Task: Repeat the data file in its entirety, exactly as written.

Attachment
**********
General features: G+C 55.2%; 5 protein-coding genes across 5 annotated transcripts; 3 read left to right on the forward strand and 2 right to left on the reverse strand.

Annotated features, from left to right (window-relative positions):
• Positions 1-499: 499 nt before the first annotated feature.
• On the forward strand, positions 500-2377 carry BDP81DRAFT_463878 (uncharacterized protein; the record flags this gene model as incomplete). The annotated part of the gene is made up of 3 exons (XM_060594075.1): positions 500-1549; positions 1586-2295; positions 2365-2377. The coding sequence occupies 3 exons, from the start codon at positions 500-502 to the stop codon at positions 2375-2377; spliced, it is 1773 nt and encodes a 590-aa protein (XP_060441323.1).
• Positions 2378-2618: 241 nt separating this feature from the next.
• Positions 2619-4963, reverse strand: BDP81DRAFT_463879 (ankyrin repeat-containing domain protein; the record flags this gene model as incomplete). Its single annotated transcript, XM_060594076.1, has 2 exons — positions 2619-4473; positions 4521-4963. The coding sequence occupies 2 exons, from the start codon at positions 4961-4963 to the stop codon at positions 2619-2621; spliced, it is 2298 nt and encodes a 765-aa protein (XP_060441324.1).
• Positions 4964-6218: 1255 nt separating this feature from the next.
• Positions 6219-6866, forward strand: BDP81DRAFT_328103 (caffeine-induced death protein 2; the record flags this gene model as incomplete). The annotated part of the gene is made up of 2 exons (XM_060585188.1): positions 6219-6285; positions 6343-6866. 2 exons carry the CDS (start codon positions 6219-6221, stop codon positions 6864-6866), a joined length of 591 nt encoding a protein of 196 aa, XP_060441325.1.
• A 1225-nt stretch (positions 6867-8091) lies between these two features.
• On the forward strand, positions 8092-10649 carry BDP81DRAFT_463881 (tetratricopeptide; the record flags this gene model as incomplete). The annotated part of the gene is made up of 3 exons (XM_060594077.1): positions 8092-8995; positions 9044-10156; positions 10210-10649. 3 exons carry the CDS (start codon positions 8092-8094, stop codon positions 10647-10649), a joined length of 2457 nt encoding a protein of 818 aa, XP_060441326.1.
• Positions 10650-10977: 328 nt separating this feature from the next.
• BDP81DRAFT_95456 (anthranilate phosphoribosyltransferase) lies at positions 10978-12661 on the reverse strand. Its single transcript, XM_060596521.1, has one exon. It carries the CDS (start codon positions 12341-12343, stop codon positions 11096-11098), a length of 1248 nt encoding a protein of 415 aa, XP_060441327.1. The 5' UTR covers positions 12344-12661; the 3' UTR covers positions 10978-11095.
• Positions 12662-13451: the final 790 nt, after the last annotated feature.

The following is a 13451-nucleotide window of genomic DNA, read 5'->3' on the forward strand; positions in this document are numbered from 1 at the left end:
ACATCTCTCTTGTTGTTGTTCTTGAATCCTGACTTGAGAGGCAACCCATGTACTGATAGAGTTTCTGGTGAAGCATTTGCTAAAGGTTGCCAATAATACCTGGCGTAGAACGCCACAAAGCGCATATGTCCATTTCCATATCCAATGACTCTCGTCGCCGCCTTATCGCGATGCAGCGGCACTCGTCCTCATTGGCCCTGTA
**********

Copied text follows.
General features: G+C 55.2%; 5 protein-coding genes across 5 annotated transcripts; 3 read left to right on the forward strand and 2 right to left on the reverse strand.

Annotated features, from left to right (window-relative positions):
• Positions 1-499: 499 nt before the first annotated feature.
• On the forward strand, positions 500-2377 carry BDP81DRAFT_463878 (uncharacterized protein; the record flags this gene model as incomplete). The annotated part of the gene is made up of 3 exons (XM_060594075.1): positions 500-1549; positions 1586-2295; positions 2365-2377. The coding sequence occupies 3 exons, from the start codon at positions 500-502 to the stop codon at positions 2375-2377; spliced, it is 1773 nt and encodes a 590-aa protein (XP_060441323.1).
• Positions 2378-2618: 241 nt separating this feature from the next.
• Positions 2619-4963, reverse strand: BDP81DRAFT_463879 (ankyrin repeat-containing domain protein; the record flags this gene model as incomplete). Its single annotated transcript, XM_060594076.1, has 2 exons — positions 2619-4473; positions 4521-4963. The coding sequence occupies 2 exons, from the start codon at positions 4961-4963 to the stop codon at positions 2619-2621; spliced, it is 2298 nt and encodes a 765-aa protein (XP_060441324.1).
• Positions 4964-6218: 1255 nt separating this feature from the next.
• Positions 6219-6866, forward strand: BDP81DRAFT_328103 (caffeine-induced death protein 2; the record flags this gene model as incomplete). The annotated part of the gene is made up of 2 exons (XM_060585188.1): positions 6219-6285; positions 6343-6866. 2 exons carry the CDS (start codon positions 6219-6221, stop codon positions 6864-6866), a joined length of 591 nt encoding a protein of 196 aa, XP_060441325.1.
• A 1225-nt stretch (positions 6867-8091) lies between these two features.
• On the forward strand, positions 8092-10649 carry BDP81DRAFT_463881 (tetratricopeptide; the record flags this gene model as incomplete). The annotated part of the gene is made up of 3 exons (XM_060594077.1): positions 8092-8995; positions 9044-10156; positions 10210-10649. 3 exons carry the CDS (start codon positions 8092-8094, stop codon positions 10647-10649), a joined length of 2457 nt encoding a protein of 818 aa, XP_060441326.1.
• Positions 10650-10977: 328 nt separating this feature from the next.
• BDP81DRAFT_95456 (anthranilate phosphoribosyltransferase) lies at positions 10978-12661 on the reverse strand. Its single transcript, XM_060596521.1, has one exon. It carries the CDS (start codon positions 12341-12343, stop codon positions 11096-11098), a length of 1248 nt encoding a protein of 415 aa, XP_060441327.1. The 5' UTR covers positions 12344-12661; the 3' UTR covers positions 10978-11095.
• Positions 12662-13451: the final 790 nt, after the last annotated feature.

The following is a 13451-nucleotide window of genomic DNA, read 5'->3' on the forward strand; positions in this document are numbered from 1 at the left end:
ACATCTCTCTTGTTGTTGTTCTTGAATCCTGACTTGAGAGGCAACCCATGTACTGATAGAGTTTCTGGTGAAGCATTTGCTAAAGGTTGCCAATAATACCTGGCGTAGAACGCCACAAAGCGCATATGTCCATTTCCATATCCAATGACTCTCGTCGCCGCCTTATCGCGATGCAGCGGCACTCGTCCTCATTGGCCCTGTA